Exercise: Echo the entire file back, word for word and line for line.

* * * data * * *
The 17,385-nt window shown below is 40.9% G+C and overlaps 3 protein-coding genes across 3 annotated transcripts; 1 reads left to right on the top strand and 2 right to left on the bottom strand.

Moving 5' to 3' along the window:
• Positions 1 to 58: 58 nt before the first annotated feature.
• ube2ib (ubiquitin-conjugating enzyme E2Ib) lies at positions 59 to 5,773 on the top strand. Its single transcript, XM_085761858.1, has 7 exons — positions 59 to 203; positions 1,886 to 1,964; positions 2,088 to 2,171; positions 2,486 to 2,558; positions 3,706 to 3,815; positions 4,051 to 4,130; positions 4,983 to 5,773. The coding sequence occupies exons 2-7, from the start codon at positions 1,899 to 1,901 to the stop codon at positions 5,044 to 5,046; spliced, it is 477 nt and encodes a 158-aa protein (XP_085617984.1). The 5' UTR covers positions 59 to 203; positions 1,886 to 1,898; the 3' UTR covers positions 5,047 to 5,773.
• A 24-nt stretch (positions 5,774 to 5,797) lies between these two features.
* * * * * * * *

The 17,385-nt window shown below is 40.9% G+C and overlaps 3 protein-coding genes across 3 annotated transcripts; 1 reads left to right on the top strand and 2 right to left on the bottom strand.

Moving 5' to 3' along the window:
• Positions 1 to 58: 58 nt before the first annotated feature.
• ube2ib (ubiquitin-conjugating enzyme E2Ib) lies at positions 59 to 5,773 on the top strand. Its single transcript, XM_085761858.1, has 7 exons — positions 59 to 203; positions 1,886 to 1,964; positions 2,088 to 2,171; positions 2,486 to 2,558; positions 3,706 to 3,815; positions 4,051 to 4,130; positions 4,983 to 5,773. The coding sequence occupies exons 2-7, from the start codon at positions 1,899 to 1,901 to the stop codon at positions 5,044 to 5,046; spliced, it is 477 nt and encodes a 158-aa protein (XP_085617984.1). The 5' UTR covers positions 59 to 203; positions 1,886 to 1,898; the 3' UTR covers positions 5,047 to 5,773.
• A 24-nt stretch (positions 5,774 to 5,797) lies between these two features.